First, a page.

The term "marriage equality" is constantly thrown about within the national discussion over gay marriage. Unfortunately "marriage equality" tends to mean equal government supervision over the love of two human beings.
On the one hand, "marriage" tends to mean nothing more in legal terms than a tax status these days. Tax reform would go a long way towards taking marriage out of the legal equation in the first place (though other problems might arise with so-called "tax reform" - but that's a different story altogether). Since the income tax is immoral, allowing gay people to take advantage of the same tax loopholes that straight married couples have is definitely preferred. On the other hand, watching people demand a government rubber stamp for their marriage is, well.... kind of sad.
The term "marriage equality" sums up exactly what I believe in; however, it is a different meaning than what is usually defined in the media. I want the government out of marriage altogether.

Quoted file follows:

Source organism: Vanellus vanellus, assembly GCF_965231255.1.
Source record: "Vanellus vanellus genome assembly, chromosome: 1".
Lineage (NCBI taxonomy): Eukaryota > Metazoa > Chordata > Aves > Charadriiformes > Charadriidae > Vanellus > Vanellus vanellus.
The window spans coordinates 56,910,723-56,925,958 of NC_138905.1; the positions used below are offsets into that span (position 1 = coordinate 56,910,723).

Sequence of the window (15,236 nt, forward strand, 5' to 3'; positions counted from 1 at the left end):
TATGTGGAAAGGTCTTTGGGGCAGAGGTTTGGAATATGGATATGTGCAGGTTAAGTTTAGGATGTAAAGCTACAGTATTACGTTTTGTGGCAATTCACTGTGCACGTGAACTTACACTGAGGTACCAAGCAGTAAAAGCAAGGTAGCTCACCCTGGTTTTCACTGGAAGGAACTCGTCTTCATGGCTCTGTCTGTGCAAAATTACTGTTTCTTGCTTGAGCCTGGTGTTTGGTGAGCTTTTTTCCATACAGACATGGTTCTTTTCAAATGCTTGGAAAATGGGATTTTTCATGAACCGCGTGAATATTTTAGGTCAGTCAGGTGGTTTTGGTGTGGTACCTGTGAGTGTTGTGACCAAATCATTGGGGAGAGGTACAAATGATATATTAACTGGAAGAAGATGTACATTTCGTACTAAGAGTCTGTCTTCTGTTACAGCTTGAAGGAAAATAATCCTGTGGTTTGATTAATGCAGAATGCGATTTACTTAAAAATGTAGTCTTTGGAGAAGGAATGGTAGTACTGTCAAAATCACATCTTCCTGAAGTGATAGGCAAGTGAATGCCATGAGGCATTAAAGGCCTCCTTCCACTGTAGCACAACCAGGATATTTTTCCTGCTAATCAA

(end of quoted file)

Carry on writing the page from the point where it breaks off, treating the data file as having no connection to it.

Marriage would be equal for everyone in every sense by solely being about the promise between individuals and not including the government at all. Does this mean that two people of the same sex would be able to move in together and pledge their love and lives to one another without the threat of government sanctions? Yes. It also means that the government would stay out of the marriages between straight couples as well; no government approval necessary and no licensing fees. That makes for extra time and extra funds to be spent on the honeymoon, I would think.
Whose idea was it to fork over personal sovereignty and property for a government-issued license allowing you to marry the person you love anyway? Gay marriage may one day be legal in the eyes of the law but, with the government in charge of marriage, a lifetime of love will never be free.